Dualising roads will not prevent accidents in Ghana – MP

File photo

File photo

The Adaklu Member of Parliament and Ranking Member of the Roads and Transport Committee of Parliament, Kwame Governs Agbodza, believes that dualising major roads in the country will not put an end to the many road crashes.

For him, even though the idea of dualising major roads in the country will, to large extent, help in preventing head-on collisions, if drivers do not adhere to traffic regulations, accidents will continue to occur even after roads have been dualised.

The MP, who was speaking on Accra-based Joy FM on Monday evening, August 23, 2021, was of the view that many drivers on the roads flout traffic regulations with impunity due to low enforcement of traffic regulations in the country.

He said all manner of persons, including politicians, security officers, journalists, and lawyers all flout traffic regulations when on the road.

The Adaklu MP said unlike other places such as the UK where flouting traffic regulations would result in the offender paying a spot fine or losing your license to drive, many road offenders find ways to avoid punishment.

There have been a spike in road accidents on major roads in the country in recent times, resulting in a number of deaths.

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Have to disagree with him. Yes, accidents are bound to happen anywhere no matter what. But it is about doing anything in your power to decrease their possibility and therefore bringing the numbers down.

Dual carriageways will help prevent the accidents and save lives. His claim that road users do not respect the traffic regulations because of the lack of enforcement on it sounds lazy, quite frankly.

If you have identified that our roads regulations need enforcing, why won’t you, as an MP, push this matter onto parliament and make the government invest in the adequate tools and equipment needed to catch road offenders?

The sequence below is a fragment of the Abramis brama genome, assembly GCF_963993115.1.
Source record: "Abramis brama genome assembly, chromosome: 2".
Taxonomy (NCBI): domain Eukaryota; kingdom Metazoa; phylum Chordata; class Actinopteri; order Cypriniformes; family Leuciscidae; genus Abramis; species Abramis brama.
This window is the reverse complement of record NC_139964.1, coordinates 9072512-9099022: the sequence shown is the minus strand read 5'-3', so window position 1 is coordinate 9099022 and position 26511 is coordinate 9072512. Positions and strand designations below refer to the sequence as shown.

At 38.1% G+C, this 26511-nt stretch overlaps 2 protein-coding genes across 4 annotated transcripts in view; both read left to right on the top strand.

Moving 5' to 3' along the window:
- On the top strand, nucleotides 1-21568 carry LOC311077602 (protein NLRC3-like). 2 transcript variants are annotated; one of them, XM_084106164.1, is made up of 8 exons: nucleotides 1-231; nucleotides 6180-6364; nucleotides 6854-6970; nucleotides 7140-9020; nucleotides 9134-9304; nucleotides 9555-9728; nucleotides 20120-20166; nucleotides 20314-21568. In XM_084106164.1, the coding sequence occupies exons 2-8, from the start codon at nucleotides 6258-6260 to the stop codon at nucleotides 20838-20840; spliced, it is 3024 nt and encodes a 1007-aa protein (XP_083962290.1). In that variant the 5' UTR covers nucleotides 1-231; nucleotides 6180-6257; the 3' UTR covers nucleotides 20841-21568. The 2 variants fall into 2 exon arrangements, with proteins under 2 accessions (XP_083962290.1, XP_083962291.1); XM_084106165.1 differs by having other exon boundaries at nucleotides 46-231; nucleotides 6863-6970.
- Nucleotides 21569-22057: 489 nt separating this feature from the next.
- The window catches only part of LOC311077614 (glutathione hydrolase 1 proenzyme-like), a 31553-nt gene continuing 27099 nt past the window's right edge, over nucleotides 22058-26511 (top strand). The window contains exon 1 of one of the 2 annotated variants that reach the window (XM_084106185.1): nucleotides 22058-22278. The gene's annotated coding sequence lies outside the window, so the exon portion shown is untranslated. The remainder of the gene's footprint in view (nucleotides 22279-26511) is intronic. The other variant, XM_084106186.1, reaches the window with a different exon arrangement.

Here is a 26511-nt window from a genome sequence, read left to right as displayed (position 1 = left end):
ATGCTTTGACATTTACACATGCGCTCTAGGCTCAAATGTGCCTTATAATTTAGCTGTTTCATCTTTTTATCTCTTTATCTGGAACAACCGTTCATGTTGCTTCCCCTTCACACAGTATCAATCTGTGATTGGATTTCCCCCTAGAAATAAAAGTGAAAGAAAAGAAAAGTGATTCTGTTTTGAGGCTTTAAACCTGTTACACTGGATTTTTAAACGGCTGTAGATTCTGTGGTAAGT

How many more people must die on these roads for the government to wake up?

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This is what’s wrong with Ghanaian politicians; refusing to think and making assumptions, finding excuses not to do what’s right. If drivers don’t follow regulations who’s duty is it to enforce it? There are technologies to enforce driving regualations but this lazy politicians don’t think, depriving the people what they need.

But we also settle for mediocrity and most of use don’t even know what we deserve, otherwise we’d be fighting them in the masses!

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You would be surprise what these politicians been talking about during interviews. So if it is not adhering to traffic regulation that’s causing accidents, what are the measures they’ve taken so far. I believe politics in Ghana is about talks and no actions and unnecessary analysis charley. The well-being of the citizen no dey hia them.

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The member of parliament is right. Prevention of accidents in the country, to a large extent, is an attitudinal problem. Let’s change our attitudes both as drivers and pedestrians and things will change for good. It’s an all hands on deck situation. That being said, the government must do their part by improving the road networks. Let’s all play our roles for the betterment of mother Ghana.

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Mark of a lawless country. I’ll keep saying this forever… the laws should work. Heavy fines and jail time should be metted out to deviants, and that’s the government’s responsibility. You can build roads and expect people to be “good”. I don’t know how difficult this is, there should be nothing like fixing our attidudes, it’s senseless. The law should just work and there won’t be talks about fixing any attitude. You’ll just be fined or go to jail. Simple.

In Europe no one tells anyone to fix their attitude. You’ll be arrested, that’s all.